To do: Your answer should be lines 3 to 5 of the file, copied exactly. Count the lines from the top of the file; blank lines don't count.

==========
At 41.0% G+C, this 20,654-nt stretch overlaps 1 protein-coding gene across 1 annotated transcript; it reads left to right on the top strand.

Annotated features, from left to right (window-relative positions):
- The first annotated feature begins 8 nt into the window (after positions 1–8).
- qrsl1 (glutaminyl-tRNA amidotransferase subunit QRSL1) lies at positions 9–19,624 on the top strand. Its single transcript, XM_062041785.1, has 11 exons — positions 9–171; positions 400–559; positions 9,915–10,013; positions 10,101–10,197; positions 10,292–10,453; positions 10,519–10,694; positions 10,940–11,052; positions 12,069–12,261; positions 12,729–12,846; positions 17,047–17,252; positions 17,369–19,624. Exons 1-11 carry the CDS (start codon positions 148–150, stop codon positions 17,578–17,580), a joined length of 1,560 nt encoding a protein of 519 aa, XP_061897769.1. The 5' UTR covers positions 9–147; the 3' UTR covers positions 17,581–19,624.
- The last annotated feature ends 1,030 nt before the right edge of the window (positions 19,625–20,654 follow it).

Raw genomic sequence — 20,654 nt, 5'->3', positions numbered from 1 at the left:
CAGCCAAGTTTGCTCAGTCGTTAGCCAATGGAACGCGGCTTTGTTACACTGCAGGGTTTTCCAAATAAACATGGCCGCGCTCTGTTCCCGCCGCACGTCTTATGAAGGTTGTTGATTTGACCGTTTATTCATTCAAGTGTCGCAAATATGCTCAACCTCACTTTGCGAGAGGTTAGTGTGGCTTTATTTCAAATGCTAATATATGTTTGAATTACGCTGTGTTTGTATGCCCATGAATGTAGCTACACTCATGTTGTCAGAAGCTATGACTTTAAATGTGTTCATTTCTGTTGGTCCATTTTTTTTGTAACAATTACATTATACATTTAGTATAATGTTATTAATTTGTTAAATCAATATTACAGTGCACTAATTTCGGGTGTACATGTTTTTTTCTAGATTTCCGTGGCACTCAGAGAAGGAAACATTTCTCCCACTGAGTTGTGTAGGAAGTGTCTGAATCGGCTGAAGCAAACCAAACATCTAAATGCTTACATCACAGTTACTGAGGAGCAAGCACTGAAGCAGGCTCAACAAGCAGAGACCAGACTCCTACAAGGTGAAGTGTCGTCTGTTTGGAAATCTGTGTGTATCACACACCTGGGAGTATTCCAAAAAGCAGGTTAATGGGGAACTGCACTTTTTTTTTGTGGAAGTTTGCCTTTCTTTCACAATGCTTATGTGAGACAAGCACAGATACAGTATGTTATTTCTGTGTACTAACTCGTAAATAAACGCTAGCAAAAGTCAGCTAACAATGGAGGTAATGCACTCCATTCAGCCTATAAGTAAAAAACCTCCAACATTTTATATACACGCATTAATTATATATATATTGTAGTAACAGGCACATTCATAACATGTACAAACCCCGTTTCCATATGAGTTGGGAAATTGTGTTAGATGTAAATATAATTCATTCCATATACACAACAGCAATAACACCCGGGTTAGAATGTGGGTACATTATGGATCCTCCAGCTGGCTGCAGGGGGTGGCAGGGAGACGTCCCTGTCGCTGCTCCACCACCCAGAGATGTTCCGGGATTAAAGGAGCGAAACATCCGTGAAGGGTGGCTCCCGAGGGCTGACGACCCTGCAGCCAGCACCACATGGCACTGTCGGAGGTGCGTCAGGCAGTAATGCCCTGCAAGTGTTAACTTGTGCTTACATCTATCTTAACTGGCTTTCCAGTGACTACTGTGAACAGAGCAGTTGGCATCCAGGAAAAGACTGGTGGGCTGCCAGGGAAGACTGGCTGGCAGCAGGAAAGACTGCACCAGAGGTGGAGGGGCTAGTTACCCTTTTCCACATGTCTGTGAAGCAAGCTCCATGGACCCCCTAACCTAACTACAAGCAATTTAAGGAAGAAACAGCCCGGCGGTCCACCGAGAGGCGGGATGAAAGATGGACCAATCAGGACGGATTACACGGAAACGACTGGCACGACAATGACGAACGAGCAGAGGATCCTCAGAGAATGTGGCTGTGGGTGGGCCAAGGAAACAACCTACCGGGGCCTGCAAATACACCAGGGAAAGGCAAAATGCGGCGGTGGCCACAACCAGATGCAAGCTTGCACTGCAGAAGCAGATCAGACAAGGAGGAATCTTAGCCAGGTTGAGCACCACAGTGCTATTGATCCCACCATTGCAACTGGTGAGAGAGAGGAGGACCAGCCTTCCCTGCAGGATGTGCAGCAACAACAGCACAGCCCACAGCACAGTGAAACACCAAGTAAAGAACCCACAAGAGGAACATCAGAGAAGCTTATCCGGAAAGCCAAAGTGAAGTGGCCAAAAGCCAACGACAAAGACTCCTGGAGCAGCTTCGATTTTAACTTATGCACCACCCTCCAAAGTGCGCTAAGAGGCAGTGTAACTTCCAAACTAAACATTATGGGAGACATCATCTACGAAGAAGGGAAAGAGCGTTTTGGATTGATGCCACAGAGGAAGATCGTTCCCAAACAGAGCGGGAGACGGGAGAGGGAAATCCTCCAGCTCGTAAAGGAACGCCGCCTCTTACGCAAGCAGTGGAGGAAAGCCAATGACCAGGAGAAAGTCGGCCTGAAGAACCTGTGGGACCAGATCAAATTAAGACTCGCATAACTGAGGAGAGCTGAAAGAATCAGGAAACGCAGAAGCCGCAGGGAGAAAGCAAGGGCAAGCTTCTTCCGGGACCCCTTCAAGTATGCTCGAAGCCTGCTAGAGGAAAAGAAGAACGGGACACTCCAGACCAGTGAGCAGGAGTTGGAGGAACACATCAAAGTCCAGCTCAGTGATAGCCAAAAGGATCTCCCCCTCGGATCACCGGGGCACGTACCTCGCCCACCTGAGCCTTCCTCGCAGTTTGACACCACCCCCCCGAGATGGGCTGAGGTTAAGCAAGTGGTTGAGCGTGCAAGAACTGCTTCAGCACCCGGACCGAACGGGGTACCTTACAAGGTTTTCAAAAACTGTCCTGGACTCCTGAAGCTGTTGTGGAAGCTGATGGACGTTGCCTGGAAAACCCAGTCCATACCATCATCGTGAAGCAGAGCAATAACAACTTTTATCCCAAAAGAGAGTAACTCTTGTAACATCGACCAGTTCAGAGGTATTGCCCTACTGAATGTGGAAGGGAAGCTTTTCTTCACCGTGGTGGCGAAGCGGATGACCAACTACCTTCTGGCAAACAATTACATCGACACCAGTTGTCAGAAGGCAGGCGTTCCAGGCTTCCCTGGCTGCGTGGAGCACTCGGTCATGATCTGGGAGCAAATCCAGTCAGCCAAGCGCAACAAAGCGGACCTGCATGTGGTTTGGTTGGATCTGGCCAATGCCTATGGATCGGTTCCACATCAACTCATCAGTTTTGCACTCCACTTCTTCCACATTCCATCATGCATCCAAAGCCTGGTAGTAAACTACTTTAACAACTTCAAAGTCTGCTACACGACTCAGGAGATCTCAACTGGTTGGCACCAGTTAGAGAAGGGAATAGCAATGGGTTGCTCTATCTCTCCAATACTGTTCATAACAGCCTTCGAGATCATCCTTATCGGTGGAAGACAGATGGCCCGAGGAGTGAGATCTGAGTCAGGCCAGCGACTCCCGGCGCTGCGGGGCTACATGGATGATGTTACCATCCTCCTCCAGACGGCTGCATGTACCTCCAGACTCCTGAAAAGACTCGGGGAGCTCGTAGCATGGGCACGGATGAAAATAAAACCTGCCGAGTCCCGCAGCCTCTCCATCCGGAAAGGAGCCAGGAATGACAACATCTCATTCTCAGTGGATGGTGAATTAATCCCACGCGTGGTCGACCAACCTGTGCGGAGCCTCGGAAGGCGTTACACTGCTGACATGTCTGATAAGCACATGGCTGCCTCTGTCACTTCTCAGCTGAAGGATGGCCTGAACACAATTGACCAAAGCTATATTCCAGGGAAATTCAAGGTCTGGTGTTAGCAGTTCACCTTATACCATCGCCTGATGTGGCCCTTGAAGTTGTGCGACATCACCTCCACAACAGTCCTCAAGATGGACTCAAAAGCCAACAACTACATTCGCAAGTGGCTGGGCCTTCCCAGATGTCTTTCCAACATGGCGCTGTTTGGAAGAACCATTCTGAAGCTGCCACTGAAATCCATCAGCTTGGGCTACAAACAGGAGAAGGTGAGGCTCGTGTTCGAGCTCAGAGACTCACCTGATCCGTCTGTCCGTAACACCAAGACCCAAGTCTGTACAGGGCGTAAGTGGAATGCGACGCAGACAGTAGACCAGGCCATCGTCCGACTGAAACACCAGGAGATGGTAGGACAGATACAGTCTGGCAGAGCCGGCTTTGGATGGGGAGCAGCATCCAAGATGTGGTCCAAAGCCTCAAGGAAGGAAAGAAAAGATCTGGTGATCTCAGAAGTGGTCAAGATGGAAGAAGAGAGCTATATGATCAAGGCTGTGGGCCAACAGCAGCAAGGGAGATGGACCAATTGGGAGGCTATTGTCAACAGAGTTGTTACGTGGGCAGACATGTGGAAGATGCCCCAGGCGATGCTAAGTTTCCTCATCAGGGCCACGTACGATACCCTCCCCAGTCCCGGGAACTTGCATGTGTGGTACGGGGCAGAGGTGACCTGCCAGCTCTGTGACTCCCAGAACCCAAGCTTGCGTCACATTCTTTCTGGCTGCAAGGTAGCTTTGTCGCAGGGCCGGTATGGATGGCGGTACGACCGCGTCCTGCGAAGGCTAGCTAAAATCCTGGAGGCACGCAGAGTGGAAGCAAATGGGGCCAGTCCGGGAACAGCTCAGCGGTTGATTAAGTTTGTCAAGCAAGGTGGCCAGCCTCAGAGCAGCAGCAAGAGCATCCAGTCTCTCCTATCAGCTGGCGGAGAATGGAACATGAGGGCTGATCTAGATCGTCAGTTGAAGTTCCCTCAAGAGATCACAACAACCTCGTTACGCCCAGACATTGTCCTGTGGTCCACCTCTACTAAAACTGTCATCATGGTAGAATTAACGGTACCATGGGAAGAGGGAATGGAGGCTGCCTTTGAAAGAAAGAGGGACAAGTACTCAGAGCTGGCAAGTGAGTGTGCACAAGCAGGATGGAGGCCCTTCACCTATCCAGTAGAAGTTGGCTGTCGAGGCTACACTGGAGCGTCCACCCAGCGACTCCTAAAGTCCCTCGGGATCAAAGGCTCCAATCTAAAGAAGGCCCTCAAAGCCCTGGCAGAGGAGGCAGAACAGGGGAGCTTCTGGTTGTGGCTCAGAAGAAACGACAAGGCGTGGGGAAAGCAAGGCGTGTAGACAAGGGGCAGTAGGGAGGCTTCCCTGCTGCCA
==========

- The first annotated feature begins 8 nt into the window (after positions 1–8).
- qrsl1 (glutaminyl-tRNA amidotransferase subunit QRSL1) lies at positions 9–19,624 on the top strand. Its single transcript, XM_062041785.1, has 11 exons — positions 9–171; positions 400–559; positions 9,915–10,013; positions 10,101–10,197; positions 10,292–10,453; positions 10,519–10,694; positions 10,940–11,052; positions 12,069–12,261; positions 12,729–12,846; positions 17,047–17,252; positions 17,369–19,624. Exons 1-11 carry the CDS (start codon positions 148–150, stop codon positions 17,578–17,580), a joined length of 1,560 nt encoding a protein of 519 aa, XP_061897769.1. The 5' UTR covers positions 9–147; the 3' UTR covers positions 17,581–19,624.
- The last annotated feature ends 1,030 nt before the right edge of the window (positions 19,625–20,654 follow it).